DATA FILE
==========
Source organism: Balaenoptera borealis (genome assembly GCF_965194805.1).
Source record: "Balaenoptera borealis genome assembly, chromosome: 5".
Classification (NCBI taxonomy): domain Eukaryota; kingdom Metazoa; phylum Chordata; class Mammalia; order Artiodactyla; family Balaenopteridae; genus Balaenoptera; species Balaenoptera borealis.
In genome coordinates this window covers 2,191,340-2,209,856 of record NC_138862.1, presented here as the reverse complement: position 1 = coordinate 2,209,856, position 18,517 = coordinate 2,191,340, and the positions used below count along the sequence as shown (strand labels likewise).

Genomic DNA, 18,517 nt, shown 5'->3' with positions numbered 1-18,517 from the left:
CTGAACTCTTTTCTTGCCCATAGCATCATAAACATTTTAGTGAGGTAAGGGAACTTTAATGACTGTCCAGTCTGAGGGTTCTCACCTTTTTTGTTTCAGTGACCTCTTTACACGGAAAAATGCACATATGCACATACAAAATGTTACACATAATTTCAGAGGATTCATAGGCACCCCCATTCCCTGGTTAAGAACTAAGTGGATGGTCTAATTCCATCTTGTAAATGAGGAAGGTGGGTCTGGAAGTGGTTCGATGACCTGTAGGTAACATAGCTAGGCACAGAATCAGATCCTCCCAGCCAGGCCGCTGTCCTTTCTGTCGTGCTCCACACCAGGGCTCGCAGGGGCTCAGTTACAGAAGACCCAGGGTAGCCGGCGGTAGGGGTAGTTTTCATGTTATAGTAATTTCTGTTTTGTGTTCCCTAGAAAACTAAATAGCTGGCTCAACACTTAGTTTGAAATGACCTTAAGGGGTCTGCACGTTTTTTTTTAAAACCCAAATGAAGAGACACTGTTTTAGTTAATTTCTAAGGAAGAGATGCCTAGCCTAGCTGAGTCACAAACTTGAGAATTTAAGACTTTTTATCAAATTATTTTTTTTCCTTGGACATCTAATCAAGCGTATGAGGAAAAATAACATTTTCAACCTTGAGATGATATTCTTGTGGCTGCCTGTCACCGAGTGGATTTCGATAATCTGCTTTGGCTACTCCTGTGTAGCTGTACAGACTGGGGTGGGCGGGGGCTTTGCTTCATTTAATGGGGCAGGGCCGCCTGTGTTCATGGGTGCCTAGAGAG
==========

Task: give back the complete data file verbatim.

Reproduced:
Source organism: Balaenoptera borealis (genome assembly GCF_965194805.1).
Source record: "Balaenoptera borealis genome assembly, chromosome: 5".
Classification (NCBI taxonomy): domain Eukaryota; kingdom Metazoa; phylum Chordata; class Mammalia; order Artiodactyla; family Balaenopteridae; genus Balaenoptera; species Balaenoptera borealis.
In genome coordinates this window covers 2,191,340-2,209,856 of record NC_138862.1, presented here as the reverse complement: position 1 = coordinate 2,209,856, position 18,517 = coordinate 2,191,340, and the positions used below count along the sequence as shown (strand labels likewise).

Genomic DNA, 18,517 nt, shown 5'->3' with positions numbered 1-18,517 from the left:
CTGAACTCTTTTCTTGCCCATAGCATCATAAACATTTTAGTGAGGTAAGGGAACTTTAATGACTGTCCAGTCTGAGGGTTCTCACCTTTTTTGTTTCAGTGACCTCTTTACACGGAAAAATGCACATATGCACATACAAAATGTTACACATAATTTCAGAGGATTCATAGGCACCCCCATTCCCTGGTTAAGAACTAAGTGGATGGTCTAATTCCATCTTGTAAATGAGGAAGGTGGGTCTGGAAGTGGTTCGATGACCTGTAGGTAACATAGCTAGGCACAGAATCAGATCCTCCCAGCCAGGCCGCTGTCCTTTCTGTCGTGCTCCACACCAGGGCTCGCAGGGGCTCAGTTACAGAAGACCCAGGGTAGCCGGCGGTAGGGGTAGTTTTCATGTTATAGTAATTTCTGTTTTGTGTTCCCTAGAAAACTAAATAGCTGGCTCAACACTTAGTTTGAAATGACCTTAAGGGGTCTGCACGTTTTTTTTTAAAACCCAAATGAAGAGACACTGTTTTAGTTAATTTCTAAGGAAGAGATGCCTAGCCTAGCTGAGTCACAAACTTGAGAATTTAAGACTTTTTATCAAATTATTTTTTTTCCTTGGACATCTAATCAAGCGTATGAGGAAAAATAACATTTTCAACCTTGAGATGATATTCTTGTGGCTGCCTGTCACCGAGTGGATTTCGATAATCTGCTTTGGCTACTCCTGTGTAGCTGTACAGACTGGGGTGGGCGGGGGCTTTGCTTCATTTAATGGGGCAGGGCCGCCTGTGTTCATGGGTGCCTAGAGAG